5. The Platform prioritizes key capacity-building needs to improve the science-policy interface at appropriate levels and then provides and calls for financial and other support for the highest-priority needs related directly to its activities, as decided by the Plenary, and catalyses financing for such capacity-building activities by providing a forum with conventional and potential sources of funding.


UN member states present at the second session of a plenary meeting on IPBES requested the secretariat of UNEP to facilitate the Platform until the secretariat of the Platform is established, with a view to its being administered by one or more of the following: UNEP, UNESCO, FAO and UNDP

Work Programme 2014 - 2018[edit]

As mentioned in the meeting report of IPBES-2 (IPBES/2/17), the Platform's objectives and associated deliverables are:[13]

Objective 1: Strengthen the capacity and knowledge foundations of the science-policy interface to implement key functions of the Platform: (a) Priority capacity-building needs to implement the Platform’s work programme matched with resources through catalysing financial and in-kind support (b) Capacities needed to implement the Platform work programme developed (c) Procedures, approaches for participatory processes for working with indigenous and local knowledge systems developed (d) Priority knowledge and data needs for policymaking addressed through catalysing efforts to generate new knowledge and networking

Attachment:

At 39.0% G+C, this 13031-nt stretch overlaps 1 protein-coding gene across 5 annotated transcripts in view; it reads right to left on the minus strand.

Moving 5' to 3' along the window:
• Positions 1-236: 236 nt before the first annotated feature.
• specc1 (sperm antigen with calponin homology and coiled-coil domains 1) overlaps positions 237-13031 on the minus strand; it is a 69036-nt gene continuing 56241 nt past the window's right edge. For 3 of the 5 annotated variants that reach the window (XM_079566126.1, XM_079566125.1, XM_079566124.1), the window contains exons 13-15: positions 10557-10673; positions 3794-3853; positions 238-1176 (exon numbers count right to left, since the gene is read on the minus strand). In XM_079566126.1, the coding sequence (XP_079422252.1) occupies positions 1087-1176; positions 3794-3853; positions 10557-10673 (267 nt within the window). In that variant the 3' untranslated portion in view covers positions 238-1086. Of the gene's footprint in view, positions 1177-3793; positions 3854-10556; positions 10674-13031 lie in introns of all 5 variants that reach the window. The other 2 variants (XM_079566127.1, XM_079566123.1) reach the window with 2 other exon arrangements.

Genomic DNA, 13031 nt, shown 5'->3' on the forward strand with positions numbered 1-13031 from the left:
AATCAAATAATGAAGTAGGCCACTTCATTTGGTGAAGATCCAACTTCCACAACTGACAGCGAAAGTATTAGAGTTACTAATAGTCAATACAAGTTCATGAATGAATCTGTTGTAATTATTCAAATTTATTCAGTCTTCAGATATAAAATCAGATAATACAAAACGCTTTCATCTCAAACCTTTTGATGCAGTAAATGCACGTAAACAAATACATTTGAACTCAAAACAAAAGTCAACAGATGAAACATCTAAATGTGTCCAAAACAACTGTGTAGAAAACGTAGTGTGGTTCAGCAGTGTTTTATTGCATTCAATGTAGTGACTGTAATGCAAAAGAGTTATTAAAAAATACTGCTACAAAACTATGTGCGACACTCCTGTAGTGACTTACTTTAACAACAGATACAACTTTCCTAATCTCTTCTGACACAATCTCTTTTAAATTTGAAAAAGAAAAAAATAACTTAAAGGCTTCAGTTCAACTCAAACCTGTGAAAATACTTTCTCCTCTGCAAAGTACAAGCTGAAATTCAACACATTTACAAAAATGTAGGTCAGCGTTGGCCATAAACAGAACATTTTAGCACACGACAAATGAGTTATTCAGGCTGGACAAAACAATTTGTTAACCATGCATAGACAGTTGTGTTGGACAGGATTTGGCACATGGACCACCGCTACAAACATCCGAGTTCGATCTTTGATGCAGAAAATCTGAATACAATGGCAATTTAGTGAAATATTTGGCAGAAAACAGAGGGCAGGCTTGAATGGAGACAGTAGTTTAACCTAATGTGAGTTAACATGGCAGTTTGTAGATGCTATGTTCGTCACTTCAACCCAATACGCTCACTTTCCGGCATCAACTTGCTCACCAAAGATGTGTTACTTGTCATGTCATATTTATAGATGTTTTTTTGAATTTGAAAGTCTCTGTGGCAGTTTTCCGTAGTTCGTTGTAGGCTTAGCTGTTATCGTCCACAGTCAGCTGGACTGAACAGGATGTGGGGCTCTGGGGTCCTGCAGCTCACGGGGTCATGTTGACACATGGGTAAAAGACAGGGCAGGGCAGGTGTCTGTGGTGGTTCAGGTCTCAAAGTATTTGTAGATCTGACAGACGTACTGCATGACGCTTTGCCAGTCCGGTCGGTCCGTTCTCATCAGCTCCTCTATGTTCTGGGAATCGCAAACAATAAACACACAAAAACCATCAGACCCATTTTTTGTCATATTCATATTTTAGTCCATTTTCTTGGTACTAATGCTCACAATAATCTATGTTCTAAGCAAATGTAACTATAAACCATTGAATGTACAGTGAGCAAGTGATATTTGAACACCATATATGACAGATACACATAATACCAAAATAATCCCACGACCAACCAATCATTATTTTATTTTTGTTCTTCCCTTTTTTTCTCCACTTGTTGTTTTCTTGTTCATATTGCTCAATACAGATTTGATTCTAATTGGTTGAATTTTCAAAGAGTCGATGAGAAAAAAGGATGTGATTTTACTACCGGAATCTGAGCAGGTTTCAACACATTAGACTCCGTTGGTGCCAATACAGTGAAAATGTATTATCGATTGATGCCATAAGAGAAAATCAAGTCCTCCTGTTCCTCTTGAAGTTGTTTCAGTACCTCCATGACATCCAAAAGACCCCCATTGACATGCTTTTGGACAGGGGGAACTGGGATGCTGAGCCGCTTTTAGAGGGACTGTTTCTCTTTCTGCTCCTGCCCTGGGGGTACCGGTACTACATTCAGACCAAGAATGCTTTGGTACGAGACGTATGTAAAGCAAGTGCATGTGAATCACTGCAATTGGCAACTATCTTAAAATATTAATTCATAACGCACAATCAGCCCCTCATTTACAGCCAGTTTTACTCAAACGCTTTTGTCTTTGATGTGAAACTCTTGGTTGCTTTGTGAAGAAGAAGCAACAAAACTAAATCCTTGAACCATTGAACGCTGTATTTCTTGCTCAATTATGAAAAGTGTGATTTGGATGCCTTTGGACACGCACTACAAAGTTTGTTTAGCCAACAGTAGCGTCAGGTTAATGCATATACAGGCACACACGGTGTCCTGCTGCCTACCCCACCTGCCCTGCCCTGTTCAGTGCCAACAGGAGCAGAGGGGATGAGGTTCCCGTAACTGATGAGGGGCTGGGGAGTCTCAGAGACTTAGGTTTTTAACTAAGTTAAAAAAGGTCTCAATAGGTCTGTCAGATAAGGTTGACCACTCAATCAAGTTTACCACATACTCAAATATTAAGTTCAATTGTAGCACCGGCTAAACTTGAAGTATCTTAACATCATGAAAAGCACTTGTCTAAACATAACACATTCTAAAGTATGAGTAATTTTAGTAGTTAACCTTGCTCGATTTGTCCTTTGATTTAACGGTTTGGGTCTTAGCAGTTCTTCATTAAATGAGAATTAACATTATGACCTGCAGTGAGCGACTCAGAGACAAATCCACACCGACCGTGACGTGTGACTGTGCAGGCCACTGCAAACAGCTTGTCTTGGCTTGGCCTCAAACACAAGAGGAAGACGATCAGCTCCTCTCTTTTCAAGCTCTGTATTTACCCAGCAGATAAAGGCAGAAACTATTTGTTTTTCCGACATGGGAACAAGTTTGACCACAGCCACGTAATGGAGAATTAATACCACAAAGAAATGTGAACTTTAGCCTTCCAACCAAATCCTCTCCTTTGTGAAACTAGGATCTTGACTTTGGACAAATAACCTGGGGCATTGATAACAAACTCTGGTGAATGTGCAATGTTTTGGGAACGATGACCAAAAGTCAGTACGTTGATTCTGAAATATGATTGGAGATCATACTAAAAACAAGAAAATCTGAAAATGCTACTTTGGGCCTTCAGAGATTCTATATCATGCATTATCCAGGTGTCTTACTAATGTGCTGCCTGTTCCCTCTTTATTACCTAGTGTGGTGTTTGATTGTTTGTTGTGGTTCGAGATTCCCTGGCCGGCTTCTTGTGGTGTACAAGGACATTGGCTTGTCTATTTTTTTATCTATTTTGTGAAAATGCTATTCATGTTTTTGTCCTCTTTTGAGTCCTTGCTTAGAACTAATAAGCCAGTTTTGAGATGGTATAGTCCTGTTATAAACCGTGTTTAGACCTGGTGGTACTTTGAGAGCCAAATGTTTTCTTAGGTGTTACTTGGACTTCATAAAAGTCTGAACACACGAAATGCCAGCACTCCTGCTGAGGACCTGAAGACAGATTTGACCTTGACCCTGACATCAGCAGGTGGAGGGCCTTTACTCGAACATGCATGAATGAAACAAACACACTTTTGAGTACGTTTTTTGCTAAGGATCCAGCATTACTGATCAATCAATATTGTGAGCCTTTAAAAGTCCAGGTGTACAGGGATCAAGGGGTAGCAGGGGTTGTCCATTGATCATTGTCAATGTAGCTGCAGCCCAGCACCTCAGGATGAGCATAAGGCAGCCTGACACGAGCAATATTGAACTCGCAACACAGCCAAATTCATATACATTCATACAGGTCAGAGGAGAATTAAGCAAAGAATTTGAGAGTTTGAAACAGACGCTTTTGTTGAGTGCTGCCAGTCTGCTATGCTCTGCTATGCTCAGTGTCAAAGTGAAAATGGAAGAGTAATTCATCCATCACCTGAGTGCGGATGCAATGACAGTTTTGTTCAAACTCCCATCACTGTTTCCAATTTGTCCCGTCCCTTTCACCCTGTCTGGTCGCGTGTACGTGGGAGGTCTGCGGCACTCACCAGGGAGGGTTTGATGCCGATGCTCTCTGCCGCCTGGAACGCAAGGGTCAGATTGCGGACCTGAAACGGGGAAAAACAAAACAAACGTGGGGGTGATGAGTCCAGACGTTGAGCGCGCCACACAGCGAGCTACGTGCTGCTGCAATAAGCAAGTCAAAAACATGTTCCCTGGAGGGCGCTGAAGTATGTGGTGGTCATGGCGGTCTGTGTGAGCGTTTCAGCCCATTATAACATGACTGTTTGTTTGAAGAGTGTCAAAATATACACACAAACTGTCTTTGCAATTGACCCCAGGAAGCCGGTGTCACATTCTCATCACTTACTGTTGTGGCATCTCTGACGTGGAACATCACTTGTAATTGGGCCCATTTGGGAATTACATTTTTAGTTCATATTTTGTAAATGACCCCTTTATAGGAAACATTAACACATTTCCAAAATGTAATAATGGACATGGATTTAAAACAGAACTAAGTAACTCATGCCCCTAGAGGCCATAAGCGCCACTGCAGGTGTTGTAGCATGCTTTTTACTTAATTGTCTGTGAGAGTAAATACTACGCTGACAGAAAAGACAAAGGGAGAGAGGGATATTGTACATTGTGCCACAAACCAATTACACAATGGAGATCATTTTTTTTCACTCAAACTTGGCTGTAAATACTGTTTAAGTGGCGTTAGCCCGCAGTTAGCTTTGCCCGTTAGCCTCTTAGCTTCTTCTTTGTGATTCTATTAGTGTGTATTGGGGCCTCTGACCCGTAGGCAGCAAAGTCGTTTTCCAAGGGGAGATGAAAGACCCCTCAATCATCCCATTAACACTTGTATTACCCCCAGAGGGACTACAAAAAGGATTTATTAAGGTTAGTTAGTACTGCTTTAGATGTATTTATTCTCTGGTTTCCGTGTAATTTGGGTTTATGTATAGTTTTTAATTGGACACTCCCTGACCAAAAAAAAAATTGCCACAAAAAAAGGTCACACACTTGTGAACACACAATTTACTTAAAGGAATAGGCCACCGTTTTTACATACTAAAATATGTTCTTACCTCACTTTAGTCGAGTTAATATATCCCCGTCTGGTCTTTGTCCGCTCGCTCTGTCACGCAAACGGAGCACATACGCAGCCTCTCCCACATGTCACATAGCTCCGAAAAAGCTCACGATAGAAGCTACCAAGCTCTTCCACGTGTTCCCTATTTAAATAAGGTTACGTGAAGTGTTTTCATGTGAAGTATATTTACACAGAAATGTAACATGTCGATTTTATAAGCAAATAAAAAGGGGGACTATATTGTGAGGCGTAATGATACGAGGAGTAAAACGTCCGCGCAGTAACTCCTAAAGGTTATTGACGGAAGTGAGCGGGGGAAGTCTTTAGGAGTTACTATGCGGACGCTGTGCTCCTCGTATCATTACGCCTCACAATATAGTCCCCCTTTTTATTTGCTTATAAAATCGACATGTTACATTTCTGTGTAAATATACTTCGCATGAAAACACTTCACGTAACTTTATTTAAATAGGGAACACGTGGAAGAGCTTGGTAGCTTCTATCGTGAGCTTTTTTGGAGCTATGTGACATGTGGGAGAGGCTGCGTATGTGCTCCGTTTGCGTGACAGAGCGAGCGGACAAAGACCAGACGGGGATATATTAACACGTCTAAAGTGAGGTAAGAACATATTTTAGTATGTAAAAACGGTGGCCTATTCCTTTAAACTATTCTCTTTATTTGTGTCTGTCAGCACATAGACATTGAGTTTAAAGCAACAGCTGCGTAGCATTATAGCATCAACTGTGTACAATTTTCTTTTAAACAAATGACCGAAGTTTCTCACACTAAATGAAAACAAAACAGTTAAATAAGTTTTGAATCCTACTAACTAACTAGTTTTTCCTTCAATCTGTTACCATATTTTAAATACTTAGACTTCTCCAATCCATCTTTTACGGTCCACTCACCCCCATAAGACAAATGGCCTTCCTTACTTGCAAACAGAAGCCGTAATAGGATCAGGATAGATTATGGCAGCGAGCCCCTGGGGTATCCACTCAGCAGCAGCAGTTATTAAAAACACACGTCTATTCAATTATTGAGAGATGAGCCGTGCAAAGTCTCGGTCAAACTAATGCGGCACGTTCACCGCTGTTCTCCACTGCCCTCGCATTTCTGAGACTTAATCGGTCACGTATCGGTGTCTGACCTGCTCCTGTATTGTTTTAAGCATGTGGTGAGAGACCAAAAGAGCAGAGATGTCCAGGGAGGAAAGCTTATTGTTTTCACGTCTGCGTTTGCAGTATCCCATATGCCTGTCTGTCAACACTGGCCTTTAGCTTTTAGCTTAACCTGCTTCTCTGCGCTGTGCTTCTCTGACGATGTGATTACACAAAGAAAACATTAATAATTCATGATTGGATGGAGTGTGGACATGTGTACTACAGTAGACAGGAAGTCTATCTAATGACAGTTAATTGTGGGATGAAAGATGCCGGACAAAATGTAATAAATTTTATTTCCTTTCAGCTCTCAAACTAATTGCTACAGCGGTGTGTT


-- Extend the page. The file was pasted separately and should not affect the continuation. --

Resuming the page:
Objective 2: Strengthen the science-policy interface on biodiversity and ecosystem services at and across subregional, regional and global levels: (a) Guide on production and integration of assessments from and across all scales (b) Regional/subregional assessments on biodiversity, ecosystem services (c) Global assessment on biodiversity and ecosystem services

Objective 3: Strengthen the science-policy interface on biodiversity and ecosystem services with regard to thematic and methodological issues: (a) One fast-track thematic assessment of pollinators, pollination and food production (b) Three thematic assessments: land degradation and restoration; invasive alien species; and sustainable use and conservation of biodiversity and strengthening capacities/tools (c) Policy support tools and methodologies for scenario analysis and modelling of biodiversity and ecosystem services based on a fast-track assessment and a guide (d) Policy support tools and methodologies regarding the diverse conceptualization of values of biodiversity and nature’s benefits to people including ecosystem services based on an assessment and a guide

Objective 4: Communicate and evaluate Platform activities, deliverables and findings: (a) Catalogue of relevant assessments (b) Development of an information and data management plan (c) Catalogue of policy support tools and methodologies (d) Set of communication, outreach and engagement strategies, products and processes (e) Reviews of the effectiveness of guidance, procedures, methods and approaches to inform future development of the Platform